Stockholm University, Hässelby, Sweden
Yttrium: Our tile of Yttrium (Y) shows the old quarry in Ytterby, situated outside Stockholm, Sweden. Here Yttrium was discovered in 1843 and the quarry gave name to the new element. Yttrium is a silvery-white metal used in the production of gems with almost the same hardness as diamonds. The most important yttrium compound, Yttrium oxide, is used together with vanadium, europium and phosphorus as the red color in color TV picture tubes. The atomic number 39 is written in digital numbers to represent that yttrium oxide is important in micro-wave ovens, where with iron, is used as microwave-filters.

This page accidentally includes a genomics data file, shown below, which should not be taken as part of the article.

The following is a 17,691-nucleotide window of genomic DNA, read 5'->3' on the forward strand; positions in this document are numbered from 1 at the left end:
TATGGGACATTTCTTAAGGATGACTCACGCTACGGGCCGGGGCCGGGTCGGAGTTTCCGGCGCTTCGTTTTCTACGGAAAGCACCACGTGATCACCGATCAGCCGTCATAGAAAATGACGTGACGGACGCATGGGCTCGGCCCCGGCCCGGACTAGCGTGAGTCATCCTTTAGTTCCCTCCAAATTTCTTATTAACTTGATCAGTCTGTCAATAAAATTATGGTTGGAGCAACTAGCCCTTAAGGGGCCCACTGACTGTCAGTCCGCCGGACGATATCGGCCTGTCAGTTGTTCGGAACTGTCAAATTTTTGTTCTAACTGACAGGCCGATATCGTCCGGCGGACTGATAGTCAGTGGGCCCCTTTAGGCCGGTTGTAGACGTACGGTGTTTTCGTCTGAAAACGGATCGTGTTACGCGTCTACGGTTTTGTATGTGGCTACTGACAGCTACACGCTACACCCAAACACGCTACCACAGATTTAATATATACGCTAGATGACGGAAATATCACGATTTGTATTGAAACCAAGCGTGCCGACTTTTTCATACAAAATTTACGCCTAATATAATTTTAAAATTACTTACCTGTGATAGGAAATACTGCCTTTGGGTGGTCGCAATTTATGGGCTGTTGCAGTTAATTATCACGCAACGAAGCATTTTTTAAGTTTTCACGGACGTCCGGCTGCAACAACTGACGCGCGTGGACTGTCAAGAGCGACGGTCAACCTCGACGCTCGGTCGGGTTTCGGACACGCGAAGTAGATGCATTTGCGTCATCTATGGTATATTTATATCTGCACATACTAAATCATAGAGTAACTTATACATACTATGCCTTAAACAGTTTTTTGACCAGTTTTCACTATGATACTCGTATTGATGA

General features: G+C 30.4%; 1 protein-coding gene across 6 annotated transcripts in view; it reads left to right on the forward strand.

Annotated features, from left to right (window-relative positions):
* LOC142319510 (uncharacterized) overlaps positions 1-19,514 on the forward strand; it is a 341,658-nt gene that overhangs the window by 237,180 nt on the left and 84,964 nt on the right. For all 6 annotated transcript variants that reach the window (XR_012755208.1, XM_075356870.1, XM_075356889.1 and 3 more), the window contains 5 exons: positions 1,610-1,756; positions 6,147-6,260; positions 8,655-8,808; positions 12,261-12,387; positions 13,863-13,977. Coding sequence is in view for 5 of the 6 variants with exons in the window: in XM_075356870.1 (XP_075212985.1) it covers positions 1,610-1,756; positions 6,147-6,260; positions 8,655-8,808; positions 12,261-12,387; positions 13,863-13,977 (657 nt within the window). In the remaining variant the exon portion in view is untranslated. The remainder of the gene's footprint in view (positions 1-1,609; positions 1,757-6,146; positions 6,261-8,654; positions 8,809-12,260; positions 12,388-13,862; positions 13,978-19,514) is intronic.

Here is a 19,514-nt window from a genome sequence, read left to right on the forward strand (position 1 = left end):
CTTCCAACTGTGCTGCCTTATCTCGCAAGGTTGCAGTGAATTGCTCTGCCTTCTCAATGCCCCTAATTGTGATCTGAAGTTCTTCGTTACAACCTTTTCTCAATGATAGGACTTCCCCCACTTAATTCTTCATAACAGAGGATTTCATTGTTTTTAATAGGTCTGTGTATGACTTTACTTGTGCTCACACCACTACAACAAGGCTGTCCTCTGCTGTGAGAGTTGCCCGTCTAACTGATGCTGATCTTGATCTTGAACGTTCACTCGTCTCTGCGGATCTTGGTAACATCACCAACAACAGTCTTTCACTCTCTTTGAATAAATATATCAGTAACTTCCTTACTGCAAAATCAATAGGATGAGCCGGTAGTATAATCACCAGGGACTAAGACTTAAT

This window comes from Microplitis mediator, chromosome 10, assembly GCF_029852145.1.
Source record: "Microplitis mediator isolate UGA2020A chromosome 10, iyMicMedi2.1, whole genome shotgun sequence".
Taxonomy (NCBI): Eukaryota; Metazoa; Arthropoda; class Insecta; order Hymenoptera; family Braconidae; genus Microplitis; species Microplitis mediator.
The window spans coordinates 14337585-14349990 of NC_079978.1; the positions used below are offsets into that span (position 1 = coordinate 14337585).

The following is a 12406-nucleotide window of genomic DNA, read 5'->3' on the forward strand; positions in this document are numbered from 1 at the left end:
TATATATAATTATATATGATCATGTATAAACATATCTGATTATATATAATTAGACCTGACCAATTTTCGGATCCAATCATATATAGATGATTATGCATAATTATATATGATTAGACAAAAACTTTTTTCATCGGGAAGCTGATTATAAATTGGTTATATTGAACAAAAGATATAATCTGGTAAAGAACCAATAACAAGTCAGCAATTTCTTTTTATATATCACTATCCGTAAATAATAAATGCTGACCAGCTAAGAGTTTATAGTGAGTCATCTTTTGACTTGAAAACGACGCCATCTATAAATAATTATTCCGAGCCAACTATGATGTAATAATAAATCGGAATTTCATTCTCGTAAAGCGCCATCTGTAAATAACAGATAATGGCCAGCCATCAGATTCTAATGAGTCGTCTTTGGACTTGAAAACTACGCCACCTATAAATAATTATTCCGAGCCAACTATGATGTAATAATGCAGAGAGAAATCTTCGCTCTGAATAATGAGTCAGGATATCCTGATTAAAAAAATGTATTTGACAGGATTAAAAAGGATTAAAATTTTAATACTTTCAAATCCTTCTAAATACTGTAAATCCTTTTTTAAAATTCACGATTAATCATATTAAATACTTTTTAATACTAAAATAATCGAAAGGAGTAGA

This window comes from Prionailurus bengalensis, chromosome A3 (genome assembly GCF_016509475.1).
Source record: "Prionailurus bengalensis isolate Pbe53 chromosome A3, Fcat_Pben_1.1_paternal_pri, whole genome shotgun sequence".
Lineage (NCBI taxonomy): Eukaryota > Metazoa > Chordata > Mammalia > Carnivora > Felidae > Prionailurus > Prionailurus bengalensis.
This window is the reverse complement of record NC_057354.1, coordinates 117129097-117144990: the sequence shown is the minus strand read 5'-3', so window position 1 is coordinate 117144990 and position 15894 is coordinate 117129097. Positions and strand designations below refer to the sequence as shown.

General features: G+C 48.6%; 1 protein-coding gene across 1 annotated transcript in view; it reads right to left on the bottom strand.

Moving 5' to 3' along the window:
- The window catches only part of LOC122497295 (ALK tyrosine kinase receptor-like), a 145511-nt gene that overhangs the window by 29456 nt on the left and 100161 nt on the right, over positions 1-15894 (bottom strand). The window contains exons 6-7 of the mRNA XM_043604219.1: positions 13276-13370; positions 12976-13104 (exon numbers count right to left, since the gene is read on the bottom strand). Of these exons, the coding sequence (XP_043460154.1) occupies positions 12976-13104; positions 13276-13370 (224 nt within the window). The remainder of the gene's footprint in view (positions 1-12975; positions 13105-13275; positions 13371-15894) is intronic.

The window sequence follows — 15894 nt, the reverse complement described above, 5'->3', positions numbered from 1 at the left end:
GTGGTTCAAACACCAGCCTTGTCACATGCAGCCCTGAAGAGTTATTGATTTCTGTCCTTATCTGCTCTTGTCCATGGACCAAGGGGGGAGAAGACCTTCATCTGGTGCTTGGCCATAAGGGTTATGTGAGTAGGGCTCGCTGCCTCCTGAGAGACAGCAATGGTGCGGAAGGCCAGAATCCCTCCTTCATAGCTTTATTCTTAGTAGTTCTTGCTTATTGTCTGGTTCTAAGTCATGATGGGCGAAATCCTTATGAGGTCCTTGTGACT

Created by Malin Svedberg, Carolina Öhlund, Amanda Wendelstig, Patrik Eveland and Linda Halabi (student teachers at the Teacher Education at Stockholm University, Stockholm Sweden)
Number of isotopes:
* Haynes, W. M. (2011). CRC Handbook of Chemistry and Physics, 91st edition: http://www.hbcponline.com/ Retrieved April 7, 2011
± Winter, M. (2010). Home of the Periodic Table. Retrieved April 8, 2011, from Web Elements: http://www.webelements.com/